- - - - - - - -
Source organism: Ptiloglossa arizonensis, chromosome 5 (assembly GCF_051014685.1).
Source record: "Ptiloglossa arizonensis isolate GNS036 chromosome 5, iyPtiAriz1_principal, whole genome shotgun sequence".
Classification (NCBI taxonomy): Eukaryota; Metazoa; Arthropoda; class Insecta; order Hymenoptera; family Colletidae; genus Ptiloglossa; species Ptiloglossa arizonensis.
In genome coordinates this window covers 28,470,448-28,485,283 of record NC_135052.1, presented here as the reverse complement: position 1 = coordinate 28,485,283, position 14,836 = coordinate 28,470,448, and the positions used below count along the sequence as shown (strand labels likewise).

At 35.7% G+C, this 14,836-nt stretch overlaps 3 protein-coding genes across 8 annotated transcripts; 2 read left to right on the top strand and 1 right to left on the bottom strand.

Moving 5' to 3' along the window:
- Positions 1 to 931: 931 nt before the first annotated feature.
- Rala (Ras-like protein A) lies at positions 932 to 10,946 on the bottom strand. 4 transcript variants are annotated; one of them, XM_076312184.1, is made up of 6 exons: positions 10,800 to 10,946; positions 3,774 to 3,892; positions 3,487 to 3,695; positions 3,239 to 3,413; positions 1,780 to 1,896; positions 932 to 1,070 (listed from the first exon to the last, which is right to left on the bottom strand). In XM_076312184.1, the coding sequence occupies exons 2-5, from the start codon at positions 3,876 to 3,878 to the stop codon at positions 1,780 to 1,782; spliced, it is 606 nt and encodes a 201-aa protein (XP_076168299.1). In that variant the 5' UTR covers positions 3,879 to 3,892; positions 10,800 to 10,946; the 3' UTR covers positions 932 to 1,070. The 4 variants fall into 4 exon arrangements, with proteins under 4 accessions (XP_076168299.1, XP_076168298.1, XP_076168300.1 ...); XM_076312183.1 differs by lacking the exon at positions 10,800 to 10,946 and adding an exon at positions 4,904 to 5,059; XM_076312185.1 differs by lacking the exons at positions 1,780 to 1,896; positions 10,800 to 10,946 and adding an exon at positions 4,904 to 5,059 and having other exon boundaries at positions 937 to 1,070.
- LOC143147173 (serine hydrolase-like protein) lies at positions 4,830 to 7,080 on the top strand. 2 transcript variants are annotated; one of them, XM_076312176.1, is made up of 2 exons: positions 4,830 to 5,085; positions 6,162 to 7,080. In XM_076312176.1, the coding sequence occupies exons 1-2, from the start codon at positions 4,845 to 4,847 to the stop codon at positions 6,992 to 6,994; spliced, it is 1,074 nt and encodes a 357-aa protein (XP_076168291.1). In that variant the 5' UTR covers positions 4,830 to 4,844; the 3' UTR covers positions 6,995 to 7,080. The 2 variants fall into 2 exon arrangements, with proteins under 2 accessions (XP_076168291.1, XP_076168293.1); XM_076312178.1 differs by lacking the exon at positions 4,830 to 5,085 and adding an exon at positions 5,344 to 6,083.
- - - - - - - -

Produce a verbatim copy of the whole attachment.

Source organism: Ptiloglossa arizonensis, chromosome 5 (assembly GCF_051014685.1).
Source record: "Ptiloglossa arizonensis isolate GNS036 chromosome 5, iyPtiAriz1_principal, whole genome shotgun sequence".
Classification (NCBI taxonomy): Eukaryota; Metazoa; Arthropoda; class Insecta; order Hymenoptera; family Colletidae; genus Ptiloglossa; species Ptiloglossa arizonensis.
In genome coordinates this window covers 28,470,448-28,485,283 of record NC_135052.1, presented here as the reverse complement: position 1 = coordinate 28,485,283, position 14,836 = coordinate 28,470,448, and the positions used below count along the sequence as shown (strand labels likewise).

At 35.7% G+C, this 14,836-nt stretch overlaps 3 protein-coding genes across 8 annotated transcripts; 2 read left to right on the top strand and 1 right to left on the bottom strand.

Moving 5' to 3' along the window:
- Positions 1 to 931: 931 nt before the first annotated feature.
- Rala (Ras-like protein A) lies at positions 932 to 10,946 on the bottom strand. 4 transcript variants are annotated; one of them, XM_076312184.1, is made up of 6 exons: positions 10,800 to 10,946; positions 3,774 to 3,892; positions 3,487 to 3,695; positions 3,239 to 3,413; positions 1,780 to 1,896; positions 932 to 1,070 (listed from the first exon to the last, which is right to left on the bottom strand). In XM_076312184.1, the coding sequence occupies exons 2-5, from the start codon at positions 3,876 to 3,878 to the stop codon at positions 1,780 to 1,782; spliced, it is 606 nt and encodes a 201-aa protein (XP_076168299.1). In that variant the 5' UTR covers positions 3,879 to 3,892; positions 10,800 to 10,946; the 3' UTR covers positions 932 to 1,070. The 4 variants fall into 4 exon arrangements, with proteins under 4 accessions (XP_076168299.1, XP_076168298.1, XP_076168300.1 ...); XM_076312183.1 differs by lacking the exon at positions 10,800 to 10,946 and adding an exon at positions 4,904 to 5,059; XM_076312185.1 differs by lacking the exons at positions 1,780 to 1,896; positions 10,800 to 10,946 and adding an exon at positions 4,904 to 5,059 and having other exon boundaries at positions 937 to 1,070.
- LOC143147173 (serine hydrolase-like protein) lies at positions 4,830 to 7,080 on the top strand. 2 transcript variants are annotated; one of them, XM_076312176.1, is made up of 2 exons: positions 4,830 to 5,085; positions 6,162 to 7,080. In XM_076312176.1, the coding sequence occupies exons 1-2, from the start codon at positions 4,845 to 4,847 to the stop codon at positions 6,992 to 6,994; spliced, it is 1,074 nt and encodes a 357-aa protein (XP_076168291.1). In that variant the 5' UTR covers positions 4,830 to 4,844; the 3' UTR covers positions 6,995 to 7,080. The 2 variants fall into 2 exon arrangements, with proteins under 2 accessions (XP_076168291.1, XP_076168293.1); XM_076312178.1 differs by lacking the exon at positions 4,830 to 5,085 and adding an exon at positions 5,344 to 6,083.